It might be hard to tell from the photo, but the beautiful patterns on the brush holder are actually created by winding colorful silk thread over and over on the wooden stick Σ(゚Д゚).

Considering how expensive silk is and the brushes are handmade by the shop owner and the brushmaker, the brushes are surprisingly not as expensive as one might think. The most standard brush only costs 3,300 yen!

As you pick up the brush and prepare to use it, you will be nicely surprised by the cute little doll that pops out of the handle (≧▽≦).

Haibukiya Nishida Brush Shop’s Opening Hours and Access Information

  • It is open from 10 am to 6 pm daily except for Wednesdays and Thursdays.
  • The brush shop is around a 5-minute walk away from Arimaonsen Station and a 2-minute walk from either Kin no Yu Hot Spring or Gin no Yu Hot Spring.

Click HERE to get back to a list of attractions in Arima Onsen.

Zuihōji Park (瑞宝寺公園)

© Kobe Tourism Bureau

The Zuihōji Park we see today was where Zuihōji Temple was for 200 years until 1873, when an order from the Meiji Government destroyed it.

But before that, it was the spot where Toyotomi Hideyoshi chilled out and played Go games. As you find his stone Go board in the wide park, you will also find the scenery that he regarded as something that one will never get tired of!

Momiji Chaya (もみじ茶屋)

As one of Hyōgo Prefecture‘s famous fall foliage spots, Zuihōji Park is normally packed with tourists in November. Temporary rules are applied during the month to limit the amount of traffic.

To take care of all the people who visit the park, from the 1st to late November to the end of the fall foliage season, Momiji Chaya or Maple Tea House is open just behind the Zuihōji Temple’s gate (the only architecture that was spared from the demolishment).

On top of the normal desserts and drinks menu, there is also a light meal menu to fill you up (but the broth wouldn’t be vegetarian)!

© Kobe Tourism Bureau

Arima Daichakai (有馬大茶会)

To commemorate Hideyoshi and the number of tea ceremonies, big and small, that he held here, from 9 am to 3 pm on the 2nd and the 3rd of November each year, various tea ceremony sessions are held across Arima Onsen for people to join as guests (you have to pay of course).

Free Chakai Bus (茶会バス) will also be running between Arima Grand Hotel (有馬グランドホテル) next to Arimaonsen Station and Zuihōji Park from 9 am to 4 pm.

One of the 50 Famous Flowers Spots in Kobe

Although Zuihōji Park is most well-known for its autumn foliage, it is also a great place for cherry blossoms. So don’t forget to drop by the park if you come to the onsen town in early to mid-April (=゚ω゚)ノ.

How to Get to Zuihōji Park

The park is around a 15-minute walk from Arimaonsen Station. Note it can be tiring to hike up the hill.

Tip: if you are driving, as the park doesn’t have a designated car park, you can park at Arimakirari Parking Lot (有間きらり 駐車場). While it isn’t a free car park, it has ample space that you should find at least one parking spot.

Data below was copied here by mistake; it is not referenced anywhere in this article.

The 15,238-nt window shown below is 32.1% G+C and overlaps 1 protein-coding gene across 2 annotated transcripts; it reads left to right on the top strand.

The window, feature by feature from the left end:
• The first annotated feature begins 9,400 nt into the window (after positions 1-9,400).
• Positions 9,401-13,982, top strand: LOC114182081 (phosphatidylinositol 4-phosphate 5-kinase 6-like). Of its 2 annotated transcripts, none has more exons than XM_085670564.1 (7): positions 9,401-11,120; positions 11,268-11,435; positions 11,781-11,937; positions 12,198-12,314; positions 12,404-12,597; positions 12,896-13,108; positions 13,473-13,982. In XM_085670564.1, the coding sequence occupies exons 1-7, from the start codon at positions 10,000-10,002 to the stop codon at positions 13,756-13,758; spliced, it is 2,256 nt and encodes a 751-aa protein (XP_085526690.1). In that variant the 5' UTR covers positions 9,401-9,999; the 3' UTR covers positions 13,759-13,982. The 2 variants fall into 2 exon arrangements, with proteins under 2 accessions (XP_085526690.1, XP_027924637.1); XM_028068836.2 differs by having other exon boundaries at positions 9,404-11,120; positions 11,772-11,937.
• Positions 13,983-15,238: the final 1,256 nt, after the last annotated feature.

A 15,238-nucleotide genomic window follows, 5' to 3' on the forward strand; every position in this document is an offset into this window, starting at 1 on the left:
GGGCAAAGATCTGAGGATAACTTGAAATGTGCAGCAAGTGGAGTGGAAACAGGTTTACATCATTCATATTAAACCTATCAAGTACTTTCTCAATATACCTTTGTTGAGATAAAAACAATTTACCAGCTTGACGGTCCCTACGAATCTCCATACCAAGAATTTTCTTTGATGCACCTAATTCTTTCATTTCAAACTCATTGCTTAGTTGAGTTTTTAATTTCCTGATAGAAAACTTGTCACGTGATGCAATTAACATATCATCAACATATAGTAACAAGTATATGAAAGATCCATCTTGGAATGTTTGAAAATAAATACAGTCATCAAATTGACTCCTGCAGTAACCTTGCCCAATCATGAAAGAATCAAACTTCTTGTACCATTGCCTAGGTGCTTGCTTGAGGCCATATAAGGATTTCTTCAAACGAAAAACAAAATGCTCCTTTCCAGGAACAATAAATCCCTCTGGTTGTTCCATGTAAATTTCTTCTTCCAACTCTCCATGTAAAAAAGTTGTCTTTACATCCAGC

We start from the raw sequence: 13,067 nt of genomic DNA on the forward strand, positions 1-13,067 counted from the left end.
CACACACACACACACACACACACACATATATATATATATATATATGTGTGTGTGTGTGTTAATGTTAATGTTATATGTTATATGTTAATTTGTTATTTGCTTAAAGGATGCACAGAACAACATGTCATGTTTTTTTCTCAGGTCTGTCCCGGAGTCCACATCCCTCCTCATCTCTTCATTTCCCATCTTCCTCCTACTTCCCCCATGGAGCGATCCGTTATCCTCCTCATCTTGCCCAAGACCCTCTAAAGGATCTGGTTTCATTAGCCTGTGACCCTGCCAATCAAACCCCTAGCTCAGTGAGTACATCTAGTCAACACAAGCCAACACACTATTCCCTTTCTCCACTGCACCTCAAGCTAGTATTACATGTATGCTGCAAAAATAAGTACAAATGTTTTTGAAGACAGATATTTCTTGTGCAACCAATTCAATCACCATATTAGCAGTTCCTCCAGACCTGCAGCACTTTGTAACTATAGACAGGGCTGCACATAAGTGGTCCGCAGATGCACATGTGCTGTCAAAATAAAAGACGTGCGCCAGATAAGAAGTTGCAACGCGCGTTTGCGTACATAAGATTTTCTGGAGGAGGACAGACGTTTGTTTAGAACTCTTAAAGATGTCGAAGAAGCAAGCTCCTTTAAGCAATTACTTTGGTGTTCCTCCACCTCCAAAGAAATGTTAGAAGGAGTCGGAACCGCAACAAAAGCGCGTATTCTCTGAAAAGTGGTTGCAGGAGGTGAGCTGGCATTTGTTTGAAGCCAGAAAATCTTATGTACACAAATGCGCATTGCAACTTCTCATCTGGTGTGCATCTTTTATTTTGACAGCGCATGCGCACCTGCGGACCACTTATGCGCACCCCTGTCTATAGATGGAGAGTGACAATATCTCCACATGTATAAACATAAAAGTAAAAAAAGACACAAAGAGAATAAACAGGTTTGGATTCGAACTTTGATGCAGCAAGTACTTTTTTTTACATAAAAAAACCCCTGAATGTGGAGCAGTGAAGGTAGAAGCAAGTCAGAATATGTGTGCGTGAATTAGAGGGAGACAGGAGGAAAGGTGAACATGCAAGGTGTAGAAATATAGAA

Click HERE to return to a list of attractions in Arima Onsen.

Tsuzumigataki Park (鼓ヶ滝公園)


Another famous natural spot in Arima Onsen that is good to head to throughout the year is Tsuzumigataki Park. The park is basically maintained around the Tsuzumigataki Falls (鼓ヶ滝).

Around a 10-minute walk from the town center, Tsuzumigataki Park is a great place for light-hiking that you can survive even with a pair of sandals. Not only is there cherry blossom and autumn foliage in spring and autumn, but the park is also known for hydrangea in early summer and fireflies close to Arima Masu Pond (有馬ます池) from late May to June.

The small Tsuzumigataki Fall in the Park, with only a height of 10 meters, is so famous because it used to produce a sound that resembles the sound of a drum. But due to flood damage, the Tsuzumigataki Falls is just another normal waterfall nowadays…

Nevertheless, the park is really close to Rokkō Arima Ropeway (六甲 有馬 ロープウェー), so you can conveniently drop by and ride after you have had your fill of the scenery at the top of the mountain (^_-)-☆.

© Kobe Tourism Bureau

There is also a small cafe at the back of the park where you can rest if you need to.

How to Get to Tsuzumigataki Park

  • From Arimaonsen Station, it is around a 20-minute walk.
  • From Arima Station of Rokkō Arima Ropeway (六甲 有馬 ロープウェー), it is a 5-minute walk.

Click HERE to return to a list of attractions in Arima Onsen.

Take the Rokkō Arima Ropeway to Visit Mt. Rokkō and Mt. Maya

Arima Onsen is conveniently located at the foot of Mt. Rokkō. With a short ropeway ride, the spectacular view of Kobe City, Osaka Bay, and even beyond will be in front of you!

Furthermore, so many interesting attractions have characteristics different from those in the onsen town. And, the night view from the observatories is said to be worth 10 million dollars!

Check out our article about Mt. Rokkō and Mt. Maya for more information (=゚ω゚)ノ.

Click the photo to learn more about what to do up in the mountains!

Explore Other Places to Go and Hidden Gems in Kobe

Click the photo to find out more about Kobe!

The port city of Kobe has many other popular attractions and hidden gems worth exploring. For example, for those who love nature, the Nunobiki Falls, ranked the same as the Kegon Falls (華厳滝) in Nikkō National Park, is probably the next spot you want to visit.

The Kitano Ijinkan-gai up on the hill is another place in Kobe for some great Instagram photos!

To find out more about this amazing city, please refer to our article on Kobe (=゚ω゚)ノ.